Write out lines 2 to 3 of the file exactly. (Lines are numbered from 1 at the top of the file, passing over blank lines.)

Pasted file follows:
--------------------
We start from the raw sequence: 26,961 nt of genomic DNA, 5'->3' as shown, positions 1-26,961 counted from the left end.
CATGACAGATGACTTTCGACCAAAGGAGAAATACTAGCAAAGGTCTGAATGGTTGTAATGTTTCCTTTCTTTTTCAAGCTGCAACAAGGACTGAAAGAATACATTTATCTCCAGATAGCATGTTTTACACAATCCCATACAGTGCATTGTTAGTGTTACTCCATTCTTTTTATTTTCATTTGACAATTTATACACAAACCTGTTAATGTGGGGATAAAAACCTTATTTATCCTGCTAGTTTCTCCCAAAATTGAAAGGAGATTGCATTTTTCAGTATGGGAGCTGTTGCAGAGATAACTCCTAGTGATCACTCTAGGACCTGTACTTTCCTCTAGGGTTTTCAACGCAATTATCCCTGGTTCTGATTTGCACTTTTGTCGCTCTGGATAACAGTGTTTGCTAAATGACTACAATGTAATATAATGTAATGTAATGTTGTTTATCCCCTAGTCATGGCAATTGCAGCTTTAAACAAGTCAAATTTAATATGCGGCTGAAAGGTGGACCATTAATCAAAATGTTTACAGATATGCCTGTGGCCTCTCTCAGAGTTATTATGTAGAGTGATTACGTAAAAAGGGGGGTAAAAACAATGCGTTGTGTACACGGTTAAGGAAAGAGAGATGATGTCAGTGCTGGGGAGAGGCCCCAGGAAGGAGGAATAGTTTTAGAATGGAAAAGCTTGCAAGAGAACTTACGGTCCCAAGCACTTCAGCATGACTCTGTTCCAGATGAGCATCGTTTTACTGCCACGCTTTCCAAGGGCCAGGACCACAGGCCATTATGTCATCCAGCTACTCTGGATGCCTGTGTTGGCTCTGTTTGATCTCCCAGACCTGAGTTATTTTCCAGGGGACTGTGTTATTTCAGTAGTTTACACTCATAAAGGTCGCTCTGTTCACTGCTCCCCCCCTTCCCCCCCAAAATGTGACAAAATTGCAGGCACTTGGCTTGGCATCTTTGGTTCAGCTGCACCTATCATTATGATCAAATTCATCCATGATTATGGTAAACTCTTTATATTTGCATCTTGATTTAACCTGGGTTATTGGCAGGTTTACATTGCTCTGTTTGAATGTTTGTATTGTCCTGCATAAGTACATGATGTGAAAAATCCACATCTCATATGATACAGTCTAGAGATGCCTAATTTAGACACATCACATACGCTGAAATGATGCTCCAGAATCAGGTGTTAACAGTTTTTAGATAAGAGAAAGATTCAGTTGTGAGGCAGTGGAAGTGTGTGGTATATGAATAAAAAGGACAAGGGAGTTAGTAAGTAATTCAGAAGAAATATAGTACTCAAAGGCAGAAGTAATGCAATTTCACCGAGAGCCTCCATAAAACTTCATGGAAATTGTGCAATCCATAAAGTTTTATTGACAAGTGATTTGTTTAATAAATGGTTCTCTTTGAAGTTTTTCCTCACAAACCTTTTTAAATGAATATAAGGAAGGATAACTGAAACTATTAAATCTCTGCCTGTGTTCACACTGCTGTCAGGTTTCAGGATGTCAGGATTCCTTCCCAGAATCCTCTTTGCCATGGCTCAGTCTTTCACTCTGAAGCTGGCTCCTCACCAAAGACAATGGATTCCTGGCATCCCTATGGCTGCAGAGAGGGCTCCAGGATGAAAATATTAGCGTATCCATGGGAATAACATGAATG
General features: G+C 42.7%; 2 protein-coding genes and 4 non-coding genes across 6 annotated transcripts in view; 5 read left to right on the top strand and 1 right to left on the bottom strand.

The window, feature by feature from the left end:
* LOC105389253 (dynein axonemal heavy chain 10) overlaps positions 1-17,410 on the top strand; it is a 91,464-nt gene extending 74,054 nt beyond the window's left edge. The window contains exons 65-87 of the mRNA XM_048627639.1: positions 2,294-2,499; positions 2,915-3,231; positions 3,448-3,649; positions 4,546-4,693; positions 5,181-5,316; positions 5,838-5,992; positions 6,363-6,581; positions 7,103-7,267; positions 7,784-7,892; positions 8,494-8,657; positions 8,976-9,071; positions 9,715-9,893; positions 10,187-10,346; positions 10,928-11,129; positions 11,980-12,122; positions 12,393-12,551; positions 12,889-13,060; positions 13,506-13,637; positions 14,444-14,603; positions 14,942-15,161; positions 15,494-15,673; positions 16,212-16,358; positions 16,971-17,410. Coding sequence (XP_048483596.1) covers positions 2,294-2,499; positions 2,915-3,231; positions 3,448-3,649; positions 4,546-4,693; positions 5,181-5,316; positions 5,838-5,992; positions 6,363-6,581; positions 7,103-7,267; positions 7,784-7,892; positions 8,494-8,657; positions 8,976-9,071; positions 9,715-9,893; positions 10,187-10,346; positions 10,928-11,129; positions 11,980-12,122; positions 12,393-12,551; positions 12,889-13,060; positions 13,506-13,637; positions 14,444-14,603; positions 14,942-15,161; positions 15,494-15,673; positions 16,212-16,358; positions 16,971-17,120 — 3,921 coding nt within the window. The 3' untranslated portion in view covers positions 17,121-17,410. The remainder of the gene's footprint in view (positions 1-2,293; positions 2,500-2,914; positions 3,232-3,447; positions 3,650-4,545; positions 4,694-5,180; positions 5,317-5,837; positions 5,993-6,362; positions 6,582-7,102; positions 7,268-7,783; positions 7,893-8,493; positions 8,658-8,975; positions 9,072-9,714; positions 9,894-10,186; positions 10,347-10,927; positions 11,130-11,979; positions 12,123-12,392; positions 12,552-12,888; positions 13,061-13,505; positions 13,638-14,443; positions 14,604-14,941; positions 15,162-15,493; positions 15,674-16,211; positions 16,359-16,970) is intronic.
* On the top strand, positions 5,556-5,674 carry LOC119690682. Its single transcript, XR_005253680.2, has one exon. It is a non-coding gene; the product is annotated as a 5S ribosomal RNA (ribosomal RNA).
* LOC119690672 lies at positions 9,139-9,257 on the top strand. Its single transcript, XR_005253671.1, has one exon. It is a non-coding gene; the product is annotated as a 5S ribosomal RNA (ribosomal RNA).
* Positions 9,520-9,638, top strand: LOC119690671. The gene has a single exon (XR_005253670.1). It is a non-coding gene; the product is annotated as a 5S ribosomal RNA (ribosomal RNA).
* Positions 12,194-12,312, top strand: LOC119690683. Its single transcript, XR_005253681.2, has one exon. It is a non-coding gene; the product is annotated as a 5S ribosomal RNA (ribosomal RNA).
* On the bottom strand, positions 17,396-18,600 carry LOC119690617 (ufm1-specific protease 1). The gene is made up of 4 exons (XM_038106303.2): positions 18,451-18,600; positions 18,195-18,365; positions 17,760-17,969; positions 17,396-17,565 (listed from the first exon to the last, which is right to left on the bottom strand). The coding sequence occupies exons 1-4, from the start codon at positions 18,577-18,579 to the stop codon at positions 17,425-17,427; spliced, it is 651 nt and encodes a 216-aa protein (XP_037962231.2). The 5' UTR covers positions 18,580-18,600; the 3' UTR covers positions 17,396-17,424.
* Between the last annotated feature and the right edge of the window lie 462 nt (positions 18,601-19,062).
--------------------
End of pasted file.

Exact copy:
CATGACAGATGACTTTCGACCAAAGGAGAAATACTAGCAAAGGTCTGAATGGTTGTAATGTTTCCTTTCTTTTTCAAGCTGCAACAAGGACTGAAAGAATACATTTATCTCCAGATAGCATGTTTTACACAATCCCATACAGTGCATTGTTAGTGTTACTCCATTCTTTTTATTTTCATTTGACAATTTATACACAAACCTGTTAATGTGGGGATAAAAACCTTATTTATCCTGCTAGTTTCTCCCAAAATTGAAAGGAGATTGCATTTTTCAGTATGGGAGCTGTTGCAGAGATAACTCCTAGTGATCACTCTAGGACCTGTACTTTCCTCTAGGGTTTTCAACGCAATTATCCCTGGTTCTGATTTGCACTTTTGTCGCTCTGGATAACAGTGTTTGCTAAATGACTACAATGTAATATAATGTAATGTAATGTTGTTTATCCCCTAGTCATGGCAATTGCAGCTTTAAACAAGTCAAATTTAATATGCGGCTGAAAGGTGGACCATTAATCAAAATGTTTACAGATATGCCTGTGGCCTCTCTCAGAGTTATTATGTAGAGTGATTACGTAAAAAGGGGGGTAAAAACAATGCGTTGTGTACACGGTTAAGGAAAGAGAGATGATGTCAGTGCTGGGGAGAGGCCCCAGGAAGGAGGAATAGTTTTAGAATGGAAAAGCTTGCAAGAGAACTTACGGTCCCAAGCACTTCAGCATGACTCTGTTCCAGATGAGCATCGTTTTACTGCCACGCTTTCCAAGGGCCAGGACCACAGGCCATTATGTCATCCAGCTACTCTGGATGCCTGTGTTGGCTCTGTTTGATCTCCCAGACCTGAGTTATTTTCCAGGGGACTGTGTTATTTCAGTAGTTTACACTCATAAAGGTCGCTCTGTTCACTGCTCCCCCCCTTCCCCCCCAAAATGTGACAAAATTGCAGGCACTTGGCTTGGCATCTTTGGTTCAGCTGCACCTATCATTATGATCAAATTCATCCATGATTATGGTAAACTCTTTATATTTGCATCTTGATTTAACCTGGGTTATTGGCAGGTTTACATTGCTCTGTTTGAATGTTTGTATTGTCCTGCATAAGTACATGATGTGAAAAATCCACATCTCATATGATACAGTCTAGAGATGCCTAATTTAGACACATCACATACGCTGAAATGATGCTCCAGAATCAGGTGTTAACAGTTTTTAGATAAGAGAAAGATTCAGTTGTGAGGCAGTGGAAGTGTGTGGTATATGAATAAAAAGGACAAGGGAGTTAGTAAGTAATTCAGAAGAAATATAGTACTCAAAGGCAGAAGTAATGCAATTTCACCGAGAGCCTCCATAAAACTTCATGGAAATTGTGCAATCCATAAAGTTTTATTGACAAGTGATTTGTTTAATAAATGGTTCTCTTTGAAGTTTTTCCTCACAAACCTTTTTAAATGAATATAAGGAAGGATAACTGAAACTATTAAATCTCTGCCTGTGTTCACACTGCTGTCAGGTTTCAGGATGTCAGGATTCCTTCCCAGAATCCTCTTTGCCATGGCTCAGTCTTTCACTCTGAAGCTGGCTCCTCACCAAAGACAATGGATTCCTGGCATCCCTATGGCTGCAGAGAGGGCTCCAGGATGAAAATATTAGCGTATCCATGGGAATAACATGAATG
General features: G+C 42.7%; 2 protein-coding genes and 4 non-coding genes across 6 annotated transcripts in view; 5 read left to right on the top strand and 1 right to left on the bottom strand.